5. Complainants should provide as much of the following information as possible: what happened, where, and when; names of all people involved, including witnesses (if any); supporting documentation (if any); and contact information. TBR encourages reporting of Sexual Misconduct even if some or all information is unavailable or cannot be provided. The Title IX Coordinator will explain their role, the options for reporting an incident, potential available Interim/Supportive Measures, and the available resources for assistance.
    4. Confidential Resources (who will not share information with Title IX Coordinator)
      1. TBR encourages victims of Sexual Misconduct to talk to someone about what happened, whether they want their report to be investigated or not. Institutions should offer Complainants someone to talk to confidentially, so that they can get the support they need. Institutional policy shall explain that some resources are confidential and should be considered if the Complainant does not want the institution to investigate the matter.
      2. If the institution employs or contracts with such individuals, confidential resources include licensed professional counselors/mental health providers when acting in that role; pastoral counselors acting in that capacity; and medical professionals when acting in a clinical role. These resources do not report any information about an incident to the Title IX Coordinator without a Complainant’s permission. Institutional policies shall identify and provide contact information for any confidential reporting options within the institution.
      3. Counselors and health care providers not affiliated with the institution will generally maintain confidentiality and not share information with the institution unless the Complainant requests the disclosure and signs a consent or waiver form. However, these resources may have reporting obligations under state or federal law. For example, healthcare providers and certain other individuals are required to notify law enforcement when a person seeks treatment for injuries related to a violent crime, including injuries resulting from Sexual Misconduct or abuse of a minor.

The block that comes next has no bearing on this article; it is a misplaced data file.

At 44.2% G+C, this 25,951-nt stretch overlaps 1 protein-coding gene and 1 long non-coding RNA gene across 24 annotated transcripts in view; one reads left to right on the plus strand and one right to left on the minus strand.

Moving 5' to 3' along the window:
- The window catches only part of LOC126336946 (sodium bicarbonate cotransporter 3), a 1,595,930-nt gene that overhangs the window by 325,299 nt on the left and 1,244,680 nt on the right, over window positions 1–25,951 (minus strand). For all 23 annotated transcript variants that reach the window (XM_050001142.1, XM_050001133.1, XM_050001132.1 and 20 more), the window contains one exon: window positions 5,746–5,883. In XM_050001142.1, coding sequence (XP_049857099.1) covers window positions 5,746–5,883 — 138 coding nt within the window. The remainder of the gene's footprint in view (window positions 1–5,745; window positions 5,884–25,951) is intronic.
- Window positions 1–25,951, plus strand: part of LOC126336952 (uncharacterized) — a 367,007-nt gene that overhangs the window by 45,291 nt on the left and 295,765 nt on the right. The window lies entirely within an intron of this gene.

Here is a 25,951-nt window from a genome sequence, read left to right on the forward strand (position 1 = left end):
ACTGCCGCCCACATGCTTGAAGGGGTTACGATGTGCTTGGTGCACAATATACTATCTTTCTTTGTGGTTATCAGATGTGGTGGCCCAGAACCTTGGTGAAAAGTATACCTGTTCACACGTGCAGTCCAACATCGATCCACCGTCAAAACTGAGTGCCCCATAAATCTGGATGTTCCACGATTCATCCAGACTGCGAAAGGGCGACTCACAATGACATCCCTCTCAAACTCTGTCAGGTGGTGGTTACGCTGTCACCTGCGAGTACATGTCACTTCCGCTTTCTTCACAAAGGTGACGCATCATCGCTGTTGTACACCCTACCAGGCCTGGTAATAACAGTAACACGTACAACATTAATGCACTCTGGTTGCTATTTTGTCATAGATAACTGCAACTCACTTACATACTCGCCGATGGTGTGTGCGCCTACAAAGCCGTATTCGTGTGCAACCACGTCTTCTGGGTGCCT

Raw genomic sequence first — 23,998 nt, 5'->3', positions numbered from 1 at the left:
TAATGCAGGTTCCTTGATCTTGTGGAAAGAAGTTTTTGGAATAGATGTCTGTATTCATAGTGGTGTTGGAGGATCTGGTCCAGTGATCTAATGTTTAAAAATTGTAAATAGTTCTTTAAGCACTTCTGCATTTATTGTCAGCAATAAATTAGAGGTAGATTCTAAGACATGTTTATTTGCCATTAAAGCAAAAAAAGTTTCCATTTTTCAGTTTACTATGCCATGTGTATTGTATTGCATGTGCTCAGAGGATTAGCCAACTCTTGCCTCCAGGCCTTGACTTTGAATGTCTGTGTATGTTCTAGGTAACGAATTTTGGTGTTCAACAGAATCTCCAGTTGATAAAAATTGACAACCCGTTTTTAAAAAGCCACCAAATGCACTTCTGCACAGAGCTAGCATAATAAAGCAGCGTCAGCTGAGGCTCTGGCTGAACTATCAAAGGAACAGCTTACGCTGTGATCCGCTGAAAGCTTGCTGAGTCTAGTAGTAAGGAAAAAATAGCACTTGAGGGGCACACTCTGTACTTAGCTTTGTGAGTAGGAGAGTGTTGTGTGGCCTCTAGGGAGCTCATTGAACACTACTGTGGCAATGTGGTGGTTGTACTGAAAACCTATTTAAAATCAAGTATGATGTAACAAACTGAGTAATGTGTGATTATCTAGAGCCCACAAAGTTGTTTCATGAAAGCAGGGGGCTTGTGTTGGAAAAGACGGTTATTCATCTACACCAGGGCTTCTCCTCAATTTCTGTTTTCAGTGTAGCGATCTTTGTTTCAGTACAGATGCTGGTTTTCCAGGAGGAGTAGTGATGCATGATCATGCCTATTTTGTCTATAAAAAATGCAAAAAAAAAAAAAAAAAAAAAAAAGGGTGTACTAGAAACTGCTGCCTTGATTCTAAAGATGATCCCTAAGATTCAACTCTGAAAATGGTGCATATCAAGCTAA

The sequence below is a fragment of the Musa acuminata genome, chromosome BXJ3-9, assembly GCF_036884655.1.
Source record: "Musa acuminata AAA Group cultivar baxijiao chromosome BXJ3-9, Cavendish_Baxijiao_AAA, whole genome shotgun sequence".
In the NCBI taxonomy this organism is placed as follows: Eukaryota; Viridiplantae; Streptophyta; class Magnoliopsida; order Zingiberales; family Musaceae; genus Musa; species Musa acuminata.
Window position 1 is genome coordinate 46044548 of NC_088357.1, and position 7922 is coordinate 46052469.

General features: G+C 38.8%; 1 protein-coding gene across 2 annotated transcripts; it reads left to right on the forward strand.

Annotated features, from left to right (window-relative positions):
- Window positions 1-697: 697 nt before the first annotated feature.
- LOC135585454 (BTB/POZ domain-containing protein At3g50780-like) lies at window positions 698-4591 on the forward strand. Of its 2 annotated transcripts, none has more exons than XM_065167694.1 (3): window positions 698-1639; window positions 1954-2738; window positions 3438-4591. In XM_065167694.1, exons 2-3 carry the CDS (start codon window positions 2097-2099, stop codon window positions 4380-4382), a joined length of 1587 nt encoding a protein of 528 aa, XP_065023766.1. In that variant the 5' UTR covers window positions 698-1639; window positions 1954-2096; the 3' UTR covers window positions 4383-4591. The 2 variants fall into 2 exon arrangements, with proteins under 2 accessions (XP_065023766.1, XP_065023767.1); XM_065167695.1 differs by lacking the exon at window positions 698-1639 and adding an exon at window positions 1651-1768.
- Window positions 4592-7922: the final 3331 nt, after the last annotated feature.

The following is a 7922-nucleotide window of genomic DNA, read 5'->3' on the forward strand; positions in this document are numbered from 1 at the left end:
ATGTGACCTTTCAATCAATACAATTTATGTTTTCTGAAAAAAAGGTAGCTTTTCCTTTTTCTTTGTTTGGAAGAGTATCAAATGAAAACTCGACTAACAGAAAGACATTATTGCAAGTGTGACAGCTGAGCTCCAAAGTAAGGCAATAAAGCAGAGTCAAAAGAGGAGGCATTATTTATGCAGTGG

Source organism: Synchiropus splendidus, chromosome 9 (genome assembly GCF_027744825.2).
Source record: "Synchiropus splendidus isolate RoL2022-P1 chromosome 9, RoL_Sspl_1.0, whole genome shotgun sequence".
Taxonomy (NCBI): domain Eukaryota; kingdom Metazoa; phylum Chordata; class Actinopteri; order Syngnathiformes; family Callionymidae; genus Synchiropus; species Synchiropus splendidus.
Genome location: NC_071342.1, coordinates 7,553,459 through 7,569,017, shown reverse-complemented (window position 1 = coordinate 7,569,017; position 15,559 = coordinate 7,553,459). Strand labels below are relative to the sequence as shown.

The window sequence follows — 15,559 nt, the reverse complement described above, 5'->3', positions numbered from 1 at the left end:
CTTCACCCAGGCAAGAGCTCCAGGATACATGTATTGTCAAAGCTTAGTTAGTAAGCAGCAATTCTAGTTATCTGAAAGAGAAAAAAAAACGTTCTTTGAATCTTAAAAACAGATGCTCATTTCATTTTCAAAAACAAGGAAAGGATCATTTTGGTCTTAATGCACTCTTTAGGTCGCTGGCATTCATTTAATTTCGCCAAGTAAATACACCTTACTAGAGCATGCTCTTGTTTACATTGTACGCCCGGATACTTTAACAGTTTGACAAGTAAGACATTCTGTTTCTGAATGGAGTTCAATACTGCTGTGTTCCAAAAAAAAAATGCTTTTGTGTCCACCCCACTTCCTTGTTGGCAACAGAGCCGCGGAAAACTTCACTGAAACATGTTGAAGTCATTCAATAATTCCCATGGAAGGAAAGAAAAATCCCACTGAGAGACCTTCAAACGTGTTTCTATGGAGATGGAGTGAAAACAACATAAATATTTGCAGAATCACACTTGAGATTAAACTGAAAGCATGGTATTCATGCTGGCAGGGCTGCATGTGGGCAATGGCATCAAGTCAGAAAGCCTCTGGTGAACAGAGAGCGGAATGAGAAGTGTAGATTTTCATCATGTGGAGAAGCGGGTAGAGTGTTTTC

5. Reporting by Employees
      1. Institutional policy shall provide that:
        1. All employees who learn of Sexual Misconduct (or any form of sexual harassment or sex discrimination, or retaliation) are encouraged to report such matters to the Title IX Coordinator.
        2. Supervisors and managers who learn of Sexual Misconduct (or any form of sexual harassment or sex discrimination, or retaliation must immediately report such concerns to the Title IX Coordinator.
    6. Anonymous and Third-Party/Bystander Reporting 
      1. Institutional policy shall encourage third parties to report incidents of Sexual Misconduct to the Title IX Coordinator. The institution may not be able to move forward with third-party reports if the Complainant does not wish to file a Formal Complaint or cooperate with an investigation.
      2. After providing a report, third parties are not entitled to information about the institution’s investigation and response due to privacy concerns and applicable federal and state laws.
    7. Abuse of Minors
      1. Institutional policy shall include a statement that Tennessee law mandates reporting by any person who has knowledge of physical or mental harm to a child if: (1) the nature of the harm reasonably indicates it was caused by brutality, abuse, or neglect; or (2) on the basis of available information, the harm reasonably appears to have been caused by brutality, abuse, or neglect. Tennessee law also mandates reporting by any person who knows or has reasonable cause to suspect that a child has been sexually abused, regardless of whether the child has sustained any apparent injury as a result of the abuse.
      2. In the event of a life-threatening emergency, a report of child abuse or child sexual abuse should be made by calling 911. In other cases, a report of child abuse or child sexual abuse must be made immediately to one of the following authorities:
        1. The Tennessee Department of Children’s Services (the Central Intake Child Abuse Hotline is 1-877-237-0004);
        2. The sheriff of the county where the child resides;
        3. The chief law enforcement official of the city where the child resides; or
        4. A judge having juvenile jurisdiction over the child.
      3. In addition, institutional employees shall make a report of child abuse or child sexual abuse in connection with an institutional program or activity to the Title IX Coordinator. Note that a report to an institutional law enforcement or security agency is not sufficient to comply with state law.